Apple slapped with patent suit over Siri’s natural language abilities

How Complete Beginners are using an ‘Untapped’ Google Network to create Passive Income ON DEMAND

Article Image

Non-practicing entity Portal Communications on Thursday filed suit against Apple for alleged infringement of three patents related to natural language voice and audio query systems, technology similar to that of the company’s Siri virtual assistant.
AppleInsider – Frontpage News

Cash For Apps: Make money with android app

Google announces new language support for Gboard, including Korean and Chinese

How Complete Beginners are using an ‘Untapped’ Google Network to create Passive Income ON DEMAND

New languages are coming soon to Gboard. Google announced today that support for more than 20 new languages—including Korean and both traditional and simplified Chinese—will be coming in the next few days.

The new options will bring the number of language varieties supported by Gboard to more than 300, according to Google. While there are thousands of languages spoken around the world, Google says that with its new additions, Gboard will cover 74 percent of the world’s population.

Read More

Google announces new language support for Gboard, including Korean and Chinese was written by the awesome team at Android Police.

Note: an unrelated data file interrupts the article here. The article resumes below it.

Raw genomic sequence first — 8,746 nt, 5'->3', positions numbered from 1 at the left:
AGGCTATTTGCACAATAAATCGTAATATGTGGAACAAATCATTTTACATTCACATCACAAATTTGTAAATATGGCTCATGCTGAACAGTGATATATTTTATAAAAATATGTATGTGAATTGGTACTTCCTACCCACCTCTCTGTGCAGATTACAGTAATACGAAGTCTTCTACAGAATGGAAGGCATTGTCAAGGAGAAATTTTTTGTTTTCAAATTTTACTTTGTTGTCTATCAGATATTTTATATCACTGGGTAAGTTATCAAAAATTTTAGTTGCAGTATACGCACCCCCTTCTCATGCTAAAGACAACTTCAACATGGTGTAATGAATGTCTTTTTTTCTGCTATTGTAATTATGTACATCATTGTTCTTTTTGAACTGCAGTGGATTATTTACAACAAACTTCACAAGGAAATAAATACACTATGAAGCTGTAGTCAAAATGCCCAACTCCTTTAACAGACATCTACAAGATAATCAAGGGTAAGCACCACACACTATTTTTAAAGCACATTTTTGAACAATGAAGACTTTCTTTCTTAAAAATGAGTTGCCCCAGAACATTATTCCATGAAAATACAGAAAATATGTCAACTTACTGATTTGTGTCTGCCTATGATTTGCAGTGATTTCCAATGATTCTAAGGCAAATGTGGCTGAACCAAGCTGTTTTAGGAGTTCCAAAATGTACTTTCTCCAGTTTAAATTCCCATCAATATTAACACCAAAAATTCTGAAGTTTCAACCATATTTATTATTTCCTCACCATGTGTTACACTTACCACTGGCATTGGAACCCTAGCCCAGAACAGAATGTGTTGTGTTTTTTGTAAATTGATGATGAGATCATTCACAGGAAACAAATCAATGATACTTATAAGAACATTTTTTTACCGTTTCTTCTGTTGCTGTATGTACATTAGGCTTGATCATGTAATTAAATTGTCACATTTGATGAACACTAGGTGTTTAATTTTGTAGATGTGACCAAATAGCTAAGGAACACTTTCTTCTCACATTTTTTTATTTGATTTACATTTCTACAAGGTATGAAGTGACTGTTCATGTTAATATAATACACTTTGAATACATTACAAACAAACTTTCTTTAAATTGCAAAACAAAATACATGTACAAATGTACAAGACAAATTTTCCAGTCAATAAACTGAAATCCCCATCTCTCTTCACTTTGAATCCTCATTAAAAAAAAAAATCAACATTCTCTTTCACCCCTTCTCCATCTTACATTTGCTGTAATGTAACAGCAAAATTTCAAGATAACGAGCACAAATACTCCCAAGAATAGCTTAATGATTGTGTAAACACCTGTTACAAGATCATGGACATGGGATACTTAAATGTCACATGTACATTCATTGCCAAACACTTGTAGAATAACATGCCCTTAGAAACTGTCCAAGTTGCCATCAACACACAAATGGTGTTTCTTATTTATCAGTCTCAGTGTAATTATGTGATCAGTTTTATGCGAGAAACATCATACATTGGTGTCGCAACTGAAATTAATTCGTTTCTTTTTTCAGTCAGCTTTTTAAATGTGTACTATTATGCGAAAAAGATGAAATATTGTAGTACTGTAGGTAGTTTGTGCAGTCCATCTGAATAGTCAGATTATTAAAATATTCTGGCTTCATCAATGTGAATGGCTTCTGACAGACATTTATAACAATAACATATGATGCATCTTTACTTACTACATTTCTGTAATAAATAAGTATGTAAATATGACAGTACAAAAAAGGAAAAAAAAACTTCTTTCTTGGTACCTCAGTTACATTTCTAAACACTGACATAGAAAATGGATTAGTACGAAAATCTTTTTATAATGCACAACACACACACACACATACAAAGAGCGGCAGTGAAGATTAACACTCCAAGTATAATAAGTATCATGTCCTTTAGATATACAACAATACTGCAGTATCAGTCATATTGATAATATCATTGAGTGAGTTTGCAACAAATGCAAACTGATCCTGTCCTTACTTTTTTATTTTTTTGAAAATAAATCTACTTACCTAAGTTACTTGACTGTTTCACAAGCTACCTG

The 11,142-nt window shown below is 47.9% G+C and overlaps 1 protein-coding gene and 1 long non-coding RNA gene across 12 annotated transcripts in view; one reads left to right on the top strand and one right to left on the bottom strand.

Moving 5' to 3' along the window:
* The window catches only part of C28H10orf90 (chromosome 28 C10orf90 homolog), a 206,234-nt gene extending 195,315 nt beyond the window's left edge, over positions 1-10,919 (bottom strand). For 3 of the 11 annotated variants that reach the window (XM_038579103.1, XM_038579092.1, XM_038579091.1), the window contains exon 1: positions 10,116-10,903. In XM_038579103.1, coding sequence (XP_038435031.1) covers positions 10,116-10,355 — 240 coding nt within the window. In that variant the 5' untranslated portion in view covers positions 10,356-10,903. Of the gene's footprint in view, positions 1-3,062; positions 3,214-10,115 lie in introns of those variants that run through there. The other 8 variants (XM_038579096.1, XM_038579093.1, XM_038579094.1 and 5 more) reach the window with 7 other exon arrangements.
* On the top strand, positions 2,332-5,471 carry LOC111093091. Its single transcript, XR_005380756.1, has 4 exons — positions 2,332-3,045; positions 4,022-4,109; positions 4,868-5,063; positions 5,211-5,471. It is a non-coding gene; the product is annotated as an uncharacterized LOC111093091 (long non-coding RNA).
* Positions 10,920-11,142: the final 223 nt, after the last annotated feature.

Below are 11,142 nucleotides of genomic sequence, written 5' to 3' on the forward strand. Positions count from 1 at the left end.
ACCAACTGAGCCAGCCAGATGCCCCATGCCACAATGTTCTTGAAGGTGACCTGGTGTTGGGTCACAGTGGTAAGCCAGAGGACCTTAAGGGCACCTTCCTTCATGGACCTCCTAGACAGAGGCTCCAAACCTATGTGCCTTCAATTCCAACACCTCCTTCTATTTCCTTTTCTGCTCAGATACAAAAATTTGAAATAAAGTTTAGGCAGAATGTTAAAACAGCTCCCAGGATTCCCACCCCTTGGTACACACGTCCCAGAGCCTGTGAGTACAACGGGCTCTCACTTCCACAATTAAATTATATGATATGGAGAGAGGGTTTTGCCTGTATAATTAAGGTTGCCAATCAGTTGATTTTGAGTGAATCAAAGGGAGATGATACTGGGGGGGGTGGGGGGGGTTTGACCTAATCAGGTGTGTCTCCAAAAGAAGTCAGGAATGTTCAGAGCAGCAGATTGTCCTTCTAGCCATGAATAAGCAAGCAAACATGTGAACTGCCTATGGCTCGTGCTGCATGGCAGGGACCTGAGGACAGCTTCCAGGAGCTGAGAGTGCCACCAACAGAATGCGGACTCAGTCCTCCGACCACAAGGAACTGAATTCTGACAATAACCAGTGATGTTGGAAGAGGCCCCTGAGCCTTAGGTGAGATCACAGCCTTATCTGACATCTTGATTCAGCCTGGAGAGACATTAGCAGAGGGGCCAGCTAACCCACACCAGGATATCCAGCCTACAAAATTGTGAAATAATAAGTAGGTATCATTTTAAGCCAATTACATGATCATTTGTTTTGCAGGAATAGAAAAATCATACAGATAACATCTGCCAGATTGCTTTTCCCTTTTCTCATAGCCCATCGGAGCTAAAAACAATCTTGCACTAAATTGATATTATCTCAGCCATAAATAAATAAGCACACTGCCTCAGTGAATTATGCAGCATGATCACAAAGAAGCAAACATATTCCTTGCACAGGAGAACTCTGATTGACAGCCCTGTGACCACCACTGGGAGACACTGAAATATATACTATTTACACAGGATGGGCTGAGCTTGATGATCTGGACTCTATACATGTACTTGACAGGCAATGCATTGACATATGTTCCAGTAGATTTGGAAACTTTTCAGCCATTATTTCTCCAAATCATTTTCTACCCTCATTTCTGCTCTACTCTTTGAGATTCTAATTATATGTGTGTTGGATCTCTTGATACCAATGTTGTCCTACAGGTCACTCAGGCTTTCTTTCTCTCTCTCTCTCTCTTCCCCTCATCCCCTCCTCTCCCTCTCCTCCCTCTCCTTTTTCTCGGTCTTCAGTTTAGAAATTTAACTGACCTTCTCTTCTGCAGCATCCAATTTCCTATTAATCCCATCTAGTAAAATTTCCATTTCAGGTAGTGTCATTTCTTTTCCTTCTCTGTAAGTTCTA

Android Police – Android news, reviews, apps, games, phones, tablets

Cash For Apps: Make money with android app

Duolingo data shows this is the fastest way to learn a new language


Language-learning app Duolingo recently combed through a mountain of user data to find the best times each day to practice a foreign language. Its findings were published today at Quartz. The findings essentially mirrored a 2016 study that showed the positive effect on sleep between practice sessions. Researchers split 40 participants were into two groups: one that practiced in the morning and reviewed in the evening, and another that practiced at bed time and reviewed the lesson the next morning. After a week, the researchers found retention rates much higher among participants that slept between sessions — indicating sleep leads…

This story continues at The Next Web
The Next Web

Google Assistant will soon recognize the language you’re speaking

In advance of the Mobile World Congress, Google has announced some exciting new language features for Assistant. Later this year, Google Assistant will have multilingual features. This means that people who speak different languages over the course o…
Engadget RSS Feed